As the water level rises within sump pit 22, cap 30 and pipe 33, the water may enter a portion of drain pipe 56, but cannot run out of faucet 58 unless the valve on faucet 58 is opened. The water also cannot exit through the accessory tree due to the mechanical float valve that does not permit such outward flow from cap 30. The rising water level will fill sight tube 70, causing float 72 to rise with the water level. Thus, sight tube 70 and float 72 provide a visual indication that the water level has reached the inside of cap 30. Further, as the water level within sump pit 22 rises, float switch 78 will rise to close the alarm circuit. As described above, when the alarm circuit is closed, visual, audial, telephone, transmitted, or other alarms are given.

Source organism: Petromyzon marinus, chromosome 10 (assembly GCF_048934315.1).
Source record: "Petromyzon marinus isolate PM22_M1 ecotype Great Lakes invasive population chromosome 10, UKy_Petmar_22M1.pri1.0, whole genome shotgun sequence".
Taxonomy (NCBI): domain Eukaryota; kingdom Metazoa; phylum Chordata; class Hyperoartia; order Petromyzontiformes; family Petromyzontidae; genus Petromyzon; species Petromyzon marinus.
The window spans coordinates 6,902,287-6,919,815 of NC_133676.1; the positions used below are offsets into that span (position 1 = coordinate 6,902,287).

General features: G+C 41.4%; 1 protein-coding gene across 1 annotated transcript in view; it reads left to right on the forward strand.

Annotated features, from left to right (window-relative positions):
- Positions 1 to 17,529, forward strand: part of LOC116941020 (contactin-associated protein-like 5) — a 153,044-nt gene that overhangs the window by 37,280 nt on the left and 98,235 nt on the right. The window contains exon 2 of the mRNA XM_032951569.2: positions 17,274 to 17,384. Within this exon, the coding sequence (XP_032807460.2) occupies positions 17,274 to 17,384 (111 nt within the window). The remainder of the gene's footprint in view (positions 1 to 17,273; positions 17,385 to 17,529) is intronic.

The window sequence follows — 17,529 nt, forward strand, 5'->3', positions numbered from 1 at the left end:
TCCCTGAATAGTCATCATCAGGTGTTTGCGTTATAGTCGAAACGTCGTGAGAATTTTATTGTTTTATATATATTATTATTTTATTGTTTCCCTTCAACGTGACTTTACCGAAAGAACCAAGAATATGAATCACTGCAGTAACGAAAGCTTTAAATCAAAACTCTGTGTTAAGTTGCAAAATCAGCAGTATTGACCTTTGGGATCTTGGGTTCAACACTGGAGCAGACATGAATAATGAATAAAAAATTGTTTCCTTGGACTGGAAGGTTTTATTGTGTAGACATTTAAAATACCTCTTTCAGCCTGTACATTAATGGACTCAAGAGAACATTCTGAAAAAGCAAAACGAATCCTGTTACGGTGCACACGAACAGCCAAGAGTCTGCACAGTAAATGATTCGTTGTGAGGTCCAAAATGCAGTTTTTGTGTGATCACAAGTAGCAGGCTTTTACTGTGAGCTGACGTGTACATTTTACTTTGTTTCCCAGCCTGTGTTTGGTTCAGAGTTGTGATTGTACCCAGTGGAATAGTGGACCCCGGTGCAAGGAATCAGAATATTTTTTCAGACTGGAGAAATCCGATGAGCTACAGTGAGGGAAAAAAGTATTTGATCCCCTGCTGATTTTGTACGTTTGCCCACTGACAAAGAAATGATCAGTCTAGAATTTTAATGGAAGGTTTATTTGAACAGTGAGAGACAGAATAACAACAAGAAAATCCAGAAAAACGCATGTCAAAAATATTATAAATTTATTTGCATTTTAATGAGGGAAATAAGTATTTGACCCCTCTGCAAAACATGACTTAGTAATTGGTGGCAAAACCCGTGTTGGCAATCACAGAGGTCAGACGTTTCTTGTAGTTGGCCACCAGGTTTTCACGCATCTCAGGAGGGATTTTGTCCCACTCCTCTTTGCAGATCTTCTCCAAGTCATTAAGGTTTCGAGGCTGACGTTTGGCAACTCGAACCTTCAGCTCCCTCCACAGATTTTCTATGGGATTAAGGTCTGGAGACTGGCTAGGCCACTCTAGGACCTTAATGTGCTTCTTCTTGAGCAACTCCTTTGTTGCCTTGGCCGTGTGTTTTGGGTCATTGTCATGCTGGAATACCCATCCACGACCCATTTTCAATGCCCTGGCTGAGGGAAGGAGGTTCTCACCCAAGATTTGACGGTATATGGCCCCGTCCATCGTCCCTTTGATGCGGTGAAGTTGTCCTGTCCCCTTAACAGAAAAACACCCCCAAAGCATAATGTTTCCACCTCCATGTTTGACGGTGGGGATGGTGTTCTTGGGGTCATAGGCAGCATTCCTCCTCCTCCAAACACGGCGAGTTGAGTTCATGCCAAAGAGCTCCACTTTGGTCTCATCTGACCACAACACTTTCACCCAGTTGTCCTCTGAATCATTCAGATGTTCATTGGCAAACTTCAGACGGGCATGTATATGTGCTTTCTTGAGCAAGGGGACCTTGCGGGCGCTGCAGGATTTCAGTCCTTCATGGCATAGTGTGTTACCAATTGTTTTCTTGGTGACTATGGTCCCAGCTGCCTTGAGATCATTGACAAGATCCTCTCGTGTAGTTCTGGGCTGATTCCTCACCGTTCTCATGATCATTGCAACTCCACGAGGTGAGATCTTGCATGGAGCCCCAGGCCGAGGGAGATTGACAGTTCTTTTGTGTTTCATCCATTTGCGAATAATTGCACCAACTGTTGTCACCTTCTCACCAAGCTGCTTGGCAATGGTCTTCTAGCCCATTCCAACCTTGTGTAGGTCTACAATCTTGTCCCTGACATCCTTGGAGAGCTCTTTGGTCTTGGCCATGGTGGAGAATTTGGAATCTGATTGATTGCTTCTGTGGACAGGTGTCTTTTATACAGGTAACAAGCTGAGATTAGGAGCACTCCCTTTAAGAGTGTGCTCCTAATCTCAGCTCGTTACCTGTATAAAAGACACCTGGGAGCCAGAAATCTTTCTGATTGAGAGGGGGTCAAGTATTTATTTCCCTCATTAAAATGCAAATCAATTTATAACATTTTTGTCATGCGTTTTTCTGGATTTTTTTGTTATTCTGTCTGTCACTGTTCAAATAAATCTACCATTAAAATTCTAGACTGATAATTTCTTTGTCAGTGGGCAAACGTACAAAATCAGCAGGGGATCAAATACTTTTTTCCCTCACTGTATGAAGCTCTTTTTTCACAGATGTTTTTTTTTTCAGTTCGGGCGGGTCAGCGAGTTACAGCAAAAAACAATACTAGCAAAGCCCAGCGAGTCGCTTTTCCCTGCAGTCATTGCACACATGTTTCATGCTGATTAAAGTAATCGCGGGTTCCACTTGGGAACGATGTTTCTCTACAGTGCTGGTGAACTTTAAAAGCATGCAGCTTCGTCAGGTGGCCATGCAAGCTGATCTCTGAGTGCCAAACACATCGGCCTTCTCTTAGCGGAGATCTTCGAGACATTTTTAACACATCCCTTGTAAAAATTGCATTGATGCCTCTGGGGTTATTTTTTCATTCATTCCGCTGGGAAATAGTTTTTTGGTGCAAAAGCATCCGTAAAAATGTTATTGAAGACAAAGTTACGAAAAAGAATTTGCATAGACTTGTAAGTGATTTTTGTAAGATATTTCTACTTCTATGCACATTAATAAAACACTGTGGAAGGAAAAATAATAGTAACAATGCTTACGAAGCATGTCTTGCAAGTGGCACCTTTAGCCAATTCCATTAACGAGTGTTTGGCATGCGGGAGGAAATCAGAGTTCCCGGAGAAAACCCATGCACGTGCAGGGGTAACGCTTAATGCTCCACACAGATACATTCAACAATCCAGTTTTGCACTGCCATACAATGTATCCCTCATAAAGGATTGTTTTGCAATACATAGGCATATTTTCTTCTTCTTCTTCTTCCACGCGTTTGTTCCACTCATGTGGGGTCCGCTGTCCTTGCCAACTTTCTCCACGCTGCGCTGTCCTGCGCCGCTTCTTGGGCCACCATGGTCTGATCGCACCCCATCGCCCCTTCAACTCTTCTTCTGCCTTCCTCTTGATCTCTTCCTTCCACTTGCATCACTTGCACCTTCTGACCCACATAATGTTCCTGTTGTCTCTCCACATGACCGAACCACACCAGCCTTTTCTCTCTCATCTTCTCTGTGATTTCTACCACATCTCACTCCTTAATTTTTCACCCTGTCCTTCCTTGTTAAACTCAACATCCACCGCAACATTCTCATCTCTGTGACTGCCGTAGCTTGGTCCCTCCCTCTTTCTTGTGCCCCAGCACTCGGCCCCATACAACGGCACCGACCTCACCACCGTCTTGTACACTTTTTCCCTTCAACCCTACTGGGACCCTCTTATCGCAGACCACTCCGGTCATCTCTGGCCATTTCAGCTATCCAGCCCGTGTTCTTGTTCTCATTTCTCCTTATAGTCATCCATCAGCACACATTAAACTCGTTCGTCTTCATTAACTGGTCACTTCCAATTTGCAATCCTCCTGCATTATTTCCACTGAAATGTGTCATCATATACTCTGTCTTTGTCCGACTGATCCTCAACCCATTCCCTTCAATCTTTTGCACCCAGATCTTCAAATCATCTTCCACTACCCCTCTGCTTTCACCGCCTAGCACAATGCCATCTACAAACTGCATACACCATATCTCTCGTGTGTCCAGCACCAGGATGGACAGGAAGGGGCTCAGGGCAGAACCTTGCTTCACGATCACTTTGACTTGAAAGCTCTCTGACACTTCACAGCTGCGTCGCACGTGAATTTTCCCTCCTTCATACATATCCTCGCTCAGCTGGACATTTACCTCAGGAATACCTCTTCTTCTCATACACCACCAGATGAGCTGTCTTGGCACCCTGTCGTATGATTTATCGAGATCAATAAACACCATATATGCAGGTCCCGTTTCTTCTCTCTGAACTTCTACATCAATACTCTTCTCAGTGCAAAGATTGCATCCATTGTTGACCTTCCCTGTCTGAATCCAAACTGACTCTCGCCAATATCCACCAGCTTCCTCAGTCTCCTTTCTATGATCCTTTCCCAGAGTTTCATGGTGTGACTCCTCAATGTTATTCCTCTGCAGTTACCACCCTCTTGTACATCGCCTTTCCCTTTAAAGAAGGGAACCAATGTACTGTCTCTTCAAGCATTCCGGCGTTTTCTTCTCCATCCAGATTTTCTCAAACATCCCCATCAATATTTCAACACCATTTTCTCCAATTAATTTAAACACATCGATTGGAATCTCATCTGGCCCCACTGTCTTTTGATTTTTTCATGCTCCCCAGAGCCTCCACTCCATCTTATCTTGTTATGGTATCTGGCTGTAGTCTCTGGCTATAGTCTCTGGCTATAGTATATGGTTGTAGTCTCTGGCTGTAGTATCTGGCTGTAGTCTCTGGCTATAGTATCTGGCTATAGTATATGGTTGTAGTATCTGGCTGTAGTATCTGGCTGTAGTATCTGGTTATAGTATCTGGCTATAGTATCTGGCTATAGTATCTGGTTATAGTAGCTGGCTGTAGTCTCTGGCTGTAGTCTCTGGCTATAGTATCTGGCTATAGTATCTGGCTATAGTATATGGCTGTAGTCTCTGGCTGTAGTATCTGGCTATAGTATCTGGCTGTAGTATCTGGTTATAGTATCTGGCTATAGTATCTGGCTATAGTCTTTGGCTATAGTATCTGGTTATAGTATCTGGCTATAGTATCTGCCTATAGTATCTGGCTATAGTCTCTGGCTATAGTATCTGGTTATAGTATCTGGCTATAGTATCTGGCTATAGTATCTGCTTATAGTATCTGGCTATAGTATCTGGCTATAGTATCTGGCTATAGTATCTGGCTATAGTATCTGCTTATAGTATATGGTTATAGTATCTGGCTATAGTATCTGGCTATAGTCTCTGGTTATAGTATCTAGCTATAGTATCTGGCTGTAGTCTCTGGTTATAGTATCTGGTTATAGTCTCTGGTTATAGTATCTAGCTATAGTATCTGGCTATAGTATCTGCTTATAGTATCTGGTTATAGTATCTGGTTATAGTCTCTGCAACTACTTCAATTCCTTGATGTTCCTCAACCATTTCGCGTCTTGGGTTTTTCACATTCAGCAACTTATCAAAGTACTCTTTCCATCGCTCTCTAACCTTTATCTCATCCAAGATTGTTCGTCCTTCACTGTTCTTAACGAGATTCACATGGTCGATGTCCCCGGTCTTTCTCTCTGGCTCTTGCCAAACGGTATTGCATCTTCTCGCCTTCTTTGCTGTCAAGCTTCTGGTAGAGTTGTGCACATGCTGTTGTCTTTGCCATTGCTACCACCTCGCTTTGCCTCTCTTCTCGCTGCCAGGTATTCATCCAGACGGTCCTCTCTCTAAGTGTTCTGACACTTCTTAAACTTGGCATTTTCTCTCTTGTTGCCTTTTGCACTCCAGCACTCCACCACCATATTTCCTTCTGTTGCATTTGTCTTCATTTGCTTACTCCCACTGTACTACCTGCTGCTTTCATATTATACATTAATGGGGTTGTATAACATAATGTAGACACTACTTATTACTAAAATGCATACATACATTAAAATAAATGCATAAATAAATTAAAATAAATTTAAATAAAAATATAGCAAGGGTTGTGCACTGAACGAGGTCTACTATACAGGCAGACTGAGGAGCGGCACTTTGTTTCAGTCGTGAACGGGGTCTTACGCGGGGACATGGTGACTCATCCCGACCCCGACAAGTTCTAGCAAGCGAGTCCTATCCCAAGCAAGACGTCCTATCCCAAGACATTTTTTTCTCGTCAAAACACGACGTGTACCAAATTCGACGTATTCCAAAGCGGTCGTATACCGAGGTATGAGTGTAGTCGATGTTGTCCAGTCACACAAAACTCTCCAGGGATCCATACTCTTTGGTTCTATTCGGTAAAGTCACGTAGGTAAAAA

The sealed cap 30 and pipe 33 provide not only additional volume to contain rising water in the event of an inoperative sump pump, but also provide a column of water to counter the inward pressure on and around channels 29 from water around the foundation of the building in which the sump pit 22 is located. Thus, if the local water table is relatively high, or if a large amount of water is in the soil adjacent the foundation and is seeking to enter sump pit 22 via channels 29, the height of the water within cap 30 and pipe 33 provides a pressure on channels 29 that counters the pressure on channels 29 from outside the building. Theoretically, so long as the open upper end of pipe 33 is higher than the level of the water outside the foundation of the house, even for example during minor flooding, no water should enter the basement via sump pit 22. This is because when the water level inside pipe 33 reaches the level of the water outside the foundation, no further water can flow into sump pit 22, and the level in pipe 33 does not rise any further. While some water may seep through the walls of the basement, substantial basement flooding that occurs when a sump pit 22 overflows will be limited or prevented.